Use this URL to cite or link to this record in EThOS: http://ethos.bl.uk/OrderDetails.do?uin=uk.bl.ethos.697896
Title: Implementing, managing and working under Lean : a qualitative case analysis
Author: Thirkell, Emma-Jayne
ISNI:       0000 0004 5994 433X
Awarding Body: Newcastle University
Current Institution: University of Newcastle upon Tyne
Date of Award: 2016
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Abstract:
The aim of this thesis is to explore the broader experiences of workers, in non-manufacturing organisational contexts, of the application of Lean informed by a labour process perspective. In order to achieve the overarching aim, the author investigates how organisations are implementing Lean by utilizing core labour process theory concepts (such as management control, the frontier of control, managed participation, self-identity). This research draws on evidence from four case study organisations, all of whom are atypical in their application of Lean from a traditional labour process perspective. Fifty four interviews are conducted, supported by documental evidence, in order to explore how employees experience Lean Thinking. The findings suggest that there are problems in understanding, communicating and transferring Lean Thinking in the contexts here; and as a consequence the depth and breadth of Lean application in the four cases is very limited. There was a shared view among managers and professionals that the construction of academic freedom, in the case of UK academics, and the difficulties associated with measuring intangible contributions and outputs are significant in limiting expectations that professionals would support Lean approaches. In addition to this, a lack of empathy with the contextual relevance of Lean was demonstrated with the key training programmes. Many of the professionals here fought to maintain frontiers of control, and senior managers and sponsors acknowledged that this was inevitable. This thesis makes an important contribution to understanding some of the context-specific issues related to introducing Lean in non-automotive manufacturing, and shows how Lean travels to such settings as well as how it is received by participants. The research questions the extent to which managers themselves practised Lean, rather than merely espouse Lean, and suggests that in the contexts here managed participation is a feature of implementation.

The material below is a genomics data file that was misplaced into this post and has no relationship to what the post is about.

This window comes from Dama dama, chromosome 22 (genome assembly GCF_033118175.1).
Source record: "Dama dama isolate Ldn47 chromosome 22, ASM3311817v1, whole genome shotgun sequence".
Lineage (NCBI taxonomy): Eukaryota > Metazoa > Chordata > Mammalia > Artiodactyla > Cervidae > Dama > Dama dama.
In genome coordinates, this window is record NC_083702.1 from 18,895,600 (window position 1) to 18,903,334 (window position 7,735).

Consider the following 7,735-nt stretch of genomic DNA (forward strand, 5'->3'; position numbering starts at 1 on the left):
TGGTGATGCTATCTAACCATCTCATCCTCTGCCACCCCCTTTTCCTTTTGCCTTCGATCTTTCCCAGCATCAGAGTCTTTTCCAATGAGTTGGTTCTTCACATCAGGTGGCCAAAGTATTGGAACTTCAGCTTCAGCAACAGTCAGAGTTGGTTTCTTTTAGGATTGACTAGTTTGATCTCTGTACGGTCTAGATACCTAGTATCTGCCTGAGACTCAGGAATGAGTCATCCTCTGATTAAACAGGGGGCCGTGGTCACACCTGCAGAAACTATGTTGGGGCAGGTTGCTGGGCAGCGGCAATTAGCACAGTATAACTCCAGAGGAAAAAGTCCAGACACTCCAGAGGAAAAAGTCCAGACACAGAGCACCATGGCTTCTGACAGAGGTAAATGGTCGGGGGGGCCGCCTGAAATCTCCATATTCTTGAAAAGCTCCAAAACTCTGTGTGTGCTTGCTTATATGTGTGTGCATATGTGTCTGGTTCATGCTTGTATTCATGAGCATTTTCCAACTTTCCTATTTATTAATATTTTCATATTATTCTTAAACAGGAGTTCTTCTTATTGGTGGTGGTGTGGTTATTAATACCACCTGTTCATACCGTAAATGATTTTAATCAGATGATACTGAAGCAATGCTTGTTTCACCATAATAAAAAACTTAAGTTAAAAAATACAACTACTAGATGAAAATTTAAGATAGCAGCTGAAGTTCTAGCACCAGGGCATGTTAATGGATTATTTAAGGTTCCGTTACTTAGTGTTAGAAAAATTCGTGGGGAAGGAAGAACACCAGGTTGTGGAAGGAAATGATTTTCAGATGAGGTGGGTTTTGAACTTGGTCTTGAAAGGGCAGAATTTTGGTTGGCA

Supervisor: Not available Sponsor: Not available
Qualification Name: Thesis (Ph.D.) Qualification Level: Doctoral
EThOS ID: uk.bl.ethos.697896  DOI: Not available
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